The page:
As far as is presently known, no system has been developed for automatically detecting incorrect colors and other visible defects on containers, and the present inspection for such defects is performed visually by an inspector. Thus, there remains a need for an automatic inspection apparatus which is capable of detecting visual defects and automatically ejecting containers having such defects.
According to the present invention, a method of inspecting articles for defects has been developed which is capable of inspecting finished containers selected randomly from a moving path of containers and automatically ejecting a selected container which has defects or returning the inspected container having no defects to the moving path of containers.
More specifically, the inspection apparatus is capable of removing an article from a path of moving articles, picking up the selected article with a pick-up unit and moving the pick-up unit in a first direction to align a preselected plane of the article with a monitoring device and then moving the pick-up unit in an angular orientation to index a preselected point on the selected plane with the monitoring device and producing an output signal indicative of the condition of the article at the preselected point.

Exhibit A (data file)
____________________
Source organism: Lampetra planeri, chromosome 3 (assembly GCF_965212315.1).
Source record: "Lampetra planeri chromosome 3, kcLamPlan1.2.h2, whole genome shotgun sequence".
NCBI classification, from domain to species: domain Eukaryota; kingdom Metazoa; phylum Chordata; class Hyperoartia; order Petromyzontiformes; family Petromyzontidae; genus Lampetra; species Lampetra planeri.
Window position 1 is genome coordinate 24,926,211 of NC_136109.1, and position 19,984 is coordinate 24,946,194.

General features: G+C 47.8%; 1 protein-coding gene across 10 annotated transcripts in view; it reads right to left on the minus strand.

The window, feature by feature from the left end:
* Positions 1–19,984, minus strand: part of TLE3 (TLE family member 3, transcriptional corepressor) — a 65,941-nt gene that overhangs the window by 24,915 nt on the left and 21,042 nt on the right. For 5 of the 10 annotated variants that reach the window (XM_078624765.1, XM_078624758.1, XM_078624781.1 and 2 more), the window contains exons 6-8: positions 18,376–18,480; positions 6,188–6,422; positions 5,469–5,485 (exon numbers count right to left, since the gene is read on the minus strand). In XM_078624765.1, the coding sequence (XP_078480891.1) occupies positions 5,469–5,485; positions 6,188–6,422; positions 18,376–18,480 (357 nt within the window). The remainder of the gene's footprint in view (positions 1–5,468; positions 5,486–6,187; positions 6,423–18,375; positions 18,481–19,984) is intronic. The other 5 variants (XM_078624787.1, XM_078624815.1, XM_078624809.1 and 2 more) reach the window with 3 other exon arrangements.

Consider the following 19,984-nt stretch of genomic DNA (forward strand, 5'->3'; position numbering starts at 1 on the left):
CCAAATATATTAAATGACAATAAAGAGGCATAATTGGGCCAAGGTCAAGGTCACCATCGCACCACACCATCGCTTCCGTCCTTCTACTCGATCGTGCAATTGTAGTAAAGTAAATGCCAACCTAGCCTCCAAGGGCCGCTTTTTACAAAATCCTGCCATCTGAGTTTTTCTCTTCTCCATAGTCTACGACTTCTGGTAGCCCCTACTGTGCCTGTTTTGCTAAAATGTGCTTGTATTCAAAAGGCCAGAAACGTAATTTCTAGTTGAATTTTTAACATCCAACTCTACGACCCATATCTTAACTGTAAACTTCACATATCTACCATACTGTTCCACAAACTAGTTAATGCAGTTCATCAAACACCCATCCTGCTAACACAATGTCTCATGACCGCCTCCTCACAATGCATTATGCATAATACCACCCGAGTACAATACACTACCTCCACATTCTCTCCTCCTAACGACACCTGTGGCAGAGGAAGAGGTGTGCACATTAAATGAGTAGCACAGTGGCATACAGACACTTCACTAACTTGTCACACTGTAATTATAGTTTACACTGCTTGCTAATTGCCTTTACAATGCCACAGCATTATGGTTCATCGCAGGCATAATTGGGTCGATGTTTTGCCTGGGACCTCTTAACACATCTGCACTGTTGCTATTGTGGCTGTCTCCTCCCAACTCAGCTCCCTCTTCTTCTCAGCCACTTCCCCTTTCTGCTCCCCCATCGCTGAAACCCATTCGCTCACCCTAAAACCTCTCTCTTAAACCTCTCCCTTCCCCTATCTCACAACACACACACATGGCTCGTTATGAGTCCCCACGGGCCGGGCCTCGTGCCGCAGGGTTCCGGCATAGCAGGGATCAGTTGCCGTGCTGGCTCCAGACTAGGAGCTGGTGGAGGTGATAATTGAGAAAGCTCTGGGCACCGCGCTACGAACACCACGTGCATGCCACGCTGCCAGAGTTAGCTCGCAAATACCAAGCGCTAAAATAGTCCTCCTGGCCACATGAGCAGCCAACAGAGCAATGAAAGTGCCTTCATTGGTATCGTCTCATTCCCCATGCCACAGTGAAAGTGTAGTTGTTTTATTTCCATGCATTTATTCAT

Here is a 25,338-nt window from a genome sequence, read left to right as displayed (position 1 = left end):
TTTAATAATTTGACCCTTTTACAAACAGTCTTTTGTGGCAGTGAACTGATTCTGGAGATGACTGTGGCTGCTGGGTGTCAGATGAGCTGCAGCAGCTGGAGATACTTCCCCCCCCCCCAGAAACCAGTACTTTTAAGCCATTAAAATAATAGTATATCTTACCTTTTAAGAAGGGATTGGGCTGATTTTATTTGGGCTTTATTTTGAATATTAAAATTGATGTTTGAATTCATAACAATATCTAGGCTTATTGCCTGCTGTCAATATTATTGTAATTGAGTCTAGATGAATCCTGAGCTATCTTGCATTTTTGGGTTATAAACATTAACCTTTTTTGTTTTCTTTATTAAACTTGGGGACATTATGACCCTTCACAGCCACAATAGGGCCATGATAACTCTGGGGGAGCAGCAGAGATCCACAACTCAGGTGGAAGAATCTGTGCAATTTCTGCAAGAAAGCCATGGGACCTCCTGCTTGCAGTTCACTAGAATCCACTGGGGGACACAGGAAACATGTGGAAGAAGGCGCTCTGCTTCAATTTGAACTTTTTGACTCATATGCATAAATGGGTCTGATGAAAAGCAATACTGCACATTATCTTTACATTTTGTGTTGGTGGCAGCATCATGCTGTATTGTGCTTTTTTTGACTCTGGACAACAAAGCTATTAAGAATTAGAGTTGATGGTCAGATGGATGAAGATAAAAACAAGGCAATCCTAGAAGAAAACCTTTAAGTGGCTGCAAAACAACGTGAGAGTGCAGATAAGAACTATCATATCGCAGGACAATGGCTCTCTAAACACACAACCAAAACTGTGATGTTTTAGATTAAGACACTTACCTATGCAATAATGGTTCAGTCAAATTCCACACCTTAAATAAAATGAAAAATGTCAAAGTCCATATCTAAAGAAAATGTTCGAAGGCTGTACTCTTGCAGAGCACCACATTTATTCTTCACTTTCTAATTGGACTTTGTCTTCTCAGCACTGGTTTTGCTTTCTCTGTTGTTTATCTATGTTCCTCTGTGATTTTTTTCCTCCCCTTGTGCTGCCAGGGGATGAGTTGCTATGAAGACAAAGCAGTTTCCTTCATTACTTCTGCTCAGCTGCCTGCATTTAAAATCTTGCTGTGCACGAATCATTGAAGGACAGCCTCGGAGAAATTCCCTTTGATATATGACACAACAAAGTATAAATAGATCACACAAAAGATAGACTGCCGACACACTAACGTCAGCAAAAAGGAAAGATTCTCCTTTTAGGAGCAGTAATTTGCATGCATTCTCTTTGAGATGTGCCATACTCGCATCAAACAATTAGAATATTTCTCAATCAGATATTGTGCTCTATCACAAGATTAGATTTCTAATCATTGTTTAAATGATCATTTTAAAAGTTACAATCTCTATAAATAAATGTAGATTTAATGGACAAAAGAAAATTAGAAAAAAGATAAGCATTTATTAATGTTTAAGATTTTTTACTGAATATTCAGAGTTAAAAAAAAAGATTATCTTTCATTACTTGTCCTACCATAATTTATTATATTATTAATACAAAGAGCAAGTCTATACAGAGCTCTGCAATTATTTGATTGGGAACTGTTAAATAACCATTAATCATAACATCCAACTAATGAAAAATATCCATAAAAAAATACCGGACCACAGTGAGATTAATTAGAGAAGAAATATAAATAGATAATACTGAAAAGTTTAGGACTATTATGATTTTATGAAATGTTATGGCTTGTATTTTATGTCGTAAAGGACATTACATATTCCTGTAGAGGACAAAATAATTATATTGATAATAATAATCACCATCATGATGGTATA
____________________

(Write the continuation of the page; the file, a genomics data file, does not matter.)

According to one aspect of the invention, the apparatus for moving articles from the moving path comprises a first member reciprocable transversely of the path and a second member extending parallel to the first member with means between the members for simultaneously causing movement in opposite directions to simultaneously remove one article from the path while returning a previously removed article back to the path.
The detection system includes an electronic control system consisting of a container support, a color sensor for testing selected containers supported on the support and providing respective outputs representative of the colors on the tested containers with photoelectric scanners for sensing the amount of reflectivity from a container. First and second stepper motors are used for driving the support and are energizable by a programmable control means responsive to decision rules for selecting a reference point on the periphery of the selected container and then moving the container from said reference point to a selected area on the container for enabling the color sensor to inspect the color on the selected area.